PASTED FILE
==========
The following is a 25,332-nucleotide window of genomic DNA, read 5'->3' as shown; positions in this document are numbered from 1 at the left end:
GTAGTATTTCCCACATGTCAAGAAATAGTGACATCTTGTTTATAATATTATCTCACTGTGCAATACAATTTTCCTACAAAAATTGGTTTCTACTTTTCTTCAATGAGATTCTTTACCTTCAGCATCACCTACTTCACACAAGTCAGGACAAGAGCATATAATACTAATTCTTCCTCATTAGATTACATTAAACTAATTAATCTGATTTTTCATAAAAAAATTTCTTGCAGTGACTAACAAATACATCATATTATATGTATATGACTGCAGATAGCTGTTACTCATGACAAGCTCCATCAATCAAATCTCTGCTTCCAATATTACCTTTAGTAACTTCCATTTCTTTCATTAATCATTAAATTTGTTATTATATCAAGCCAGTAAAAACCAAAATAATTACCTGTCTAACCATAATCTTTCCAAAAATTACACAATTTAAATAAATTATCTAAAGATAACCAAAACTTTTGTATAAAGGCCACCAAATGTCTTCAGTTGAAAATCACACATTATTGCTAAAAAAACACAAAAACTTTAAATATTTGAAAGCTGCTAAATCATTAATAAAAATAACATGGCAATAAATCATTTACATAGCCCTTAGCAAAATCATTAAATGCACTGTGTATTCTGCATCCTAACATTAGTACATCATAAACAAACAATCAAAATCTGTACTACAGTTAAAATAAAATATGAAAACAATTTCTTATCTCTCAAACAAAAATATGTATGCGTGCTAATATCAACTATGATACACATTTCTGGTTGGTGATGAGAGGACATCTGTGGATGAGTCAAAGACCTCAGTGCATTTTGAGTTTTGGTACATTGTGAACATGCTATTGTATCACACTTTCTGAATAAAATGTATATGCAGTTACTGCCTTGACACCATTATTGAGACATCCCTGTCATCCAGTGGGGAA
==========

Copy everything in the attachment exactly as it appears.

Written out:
The following is a 25,332-nucleotide window of genomic DNA, read 5'->3' as shown; positions in this document are numbered from 1 at the left end:
GTAGTATTTCCCACATGTCAAGAAATAGTGACATCTTGTTTATAATATTATCTCACTGTGCAATACAATTTTCCTACAAAAATTGGTTTCTACTTTTCTTCAATGAGATTCTTTACCTTCAGCATCACCTACTTCACACAAGTCAGGACAAGAGCATATAATACTAATTCTTCCTCATTAGATTACATTAAACTAATTAATCTGATTTTTCATAAAAAAATTTCTTGCAGTGACTAACAAATACATCATATTATATGTATATGACTGCAGATAGCTGTTACTCATGACAAGCTCCATCAATCAAATCTCTGCTTCCAATATTACCTTTAGTAACTTCCATTTCTTTCATTAATCATTAAATTTGTTATTATATCAAGCCAGTAAAAACCAAAATAATTACCTGTCTAACCATAATCTTTCCAAAAATTACACAATTTAAATAAATTATCTAAAGATAACCAAAACTTTTGTATAAAGGCCACCAAATGTCTTCAGTTGAAAATCACACATTATTGCTAAAAAAACACAAAAACTTTAAATATTTGAAAGCTGCTAAATCATTAATAAAAATAACATGGCAATAAATCATTTACATAGCCCTTAGCAAAATCATTAAATGCACTGTGTATTCTGCATCCTAACATTAGTACATCATAAACAAACAATCAAAATCTGTACTACAGTTAAAATAAAATATGAAAACAATTTCTTATCTCTCAAACAAAAATATGTATGCGTGCTAATATCAACTATGATACACATTTCTGGTTGGTGATGAGAGGACATCTGTGGATGAGTCAAAGACCTCAGTGCATTTTGAGTTTTGGTACATTGTGAACATGCTATTGTATCACACTTTCTGAATAAAATGTATATGCAGTTACTGCCTTGACACCATTATTGAGACATCCCTGTCATCCAGTGGGGAA